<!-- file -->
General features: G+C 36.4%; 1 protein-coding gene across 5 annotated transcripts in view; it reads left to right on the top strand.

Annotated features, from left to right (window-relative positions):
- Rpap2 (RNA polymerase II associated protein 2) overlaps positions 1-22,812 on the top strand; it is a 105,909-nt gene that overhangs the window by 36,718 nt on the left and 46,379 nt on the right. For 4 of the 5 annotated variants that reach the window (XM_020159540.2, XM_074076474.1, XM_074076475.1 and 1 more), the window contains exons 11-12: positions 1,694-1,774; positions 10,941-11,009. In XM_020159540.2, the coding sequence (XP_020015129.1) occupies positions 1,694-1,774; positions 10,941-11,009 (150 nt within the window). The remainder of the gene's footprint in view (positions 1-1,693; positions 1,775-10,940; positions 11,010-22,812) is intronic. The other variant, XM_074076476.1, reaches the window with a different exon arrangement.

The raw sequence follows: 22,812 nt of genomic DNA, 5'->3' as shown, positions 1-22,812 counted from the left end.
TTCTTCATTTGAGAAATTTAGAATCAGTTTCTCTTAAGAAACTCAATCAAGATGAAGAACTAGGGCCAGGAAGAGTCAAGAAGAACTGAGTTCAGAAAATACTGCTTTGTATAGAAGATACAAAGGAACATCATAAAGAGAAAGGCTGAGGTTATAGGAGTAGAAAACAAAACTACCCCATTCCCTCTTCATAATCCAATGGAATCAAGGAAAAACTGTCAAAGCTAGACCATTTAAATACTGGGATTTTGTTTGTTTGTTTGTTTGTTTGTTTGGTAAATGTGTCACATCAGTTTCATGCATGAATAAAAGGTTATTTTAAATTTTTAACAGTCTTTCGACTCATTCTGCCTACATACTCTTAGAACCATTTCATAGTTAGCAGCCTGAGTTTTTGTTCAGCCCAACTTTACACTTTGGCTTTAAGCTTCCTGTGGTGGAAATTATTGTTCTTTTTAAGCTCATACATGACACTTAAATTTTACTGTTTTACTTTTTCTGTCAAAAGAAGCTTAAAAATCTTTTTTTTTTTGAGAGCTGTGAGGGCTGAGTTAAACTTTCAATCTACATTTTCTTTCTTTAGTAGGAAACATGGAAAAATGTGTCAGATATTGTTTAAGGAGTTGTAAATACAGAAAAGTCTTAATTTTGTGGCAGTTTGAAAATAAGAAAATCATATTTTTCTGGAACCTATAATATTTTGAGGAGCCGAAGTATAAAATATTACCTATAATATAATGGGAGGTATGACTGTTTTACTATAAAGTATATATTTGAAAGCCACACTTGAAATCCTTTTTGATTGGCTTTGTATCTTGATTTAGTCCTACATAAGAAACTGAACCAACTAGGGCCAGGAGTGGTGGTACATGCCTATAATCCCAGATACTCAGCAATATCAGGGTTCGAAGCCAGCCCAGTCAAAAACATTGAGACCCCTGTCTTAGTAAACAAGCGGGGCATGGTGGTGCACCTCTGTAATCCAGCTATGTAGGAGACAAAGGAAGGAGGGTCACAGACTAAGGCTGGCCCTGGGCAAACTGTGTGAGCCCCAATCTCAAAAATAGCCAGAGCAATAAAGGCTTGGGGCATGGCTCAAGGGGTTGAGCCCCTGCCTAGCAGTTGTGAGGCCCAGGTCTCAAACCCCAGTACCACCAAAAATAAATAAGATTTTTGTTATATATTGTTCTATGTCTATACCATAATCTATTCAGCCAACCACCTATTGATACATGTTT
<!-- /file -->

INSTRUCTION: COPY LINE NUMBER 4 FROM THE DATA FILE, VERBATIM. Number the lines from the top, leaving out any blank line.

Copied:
The raw sequence follows: 22,812 nt of genomic DNA, 5'->3' as shown, positions 1-22,812 counted from the left end.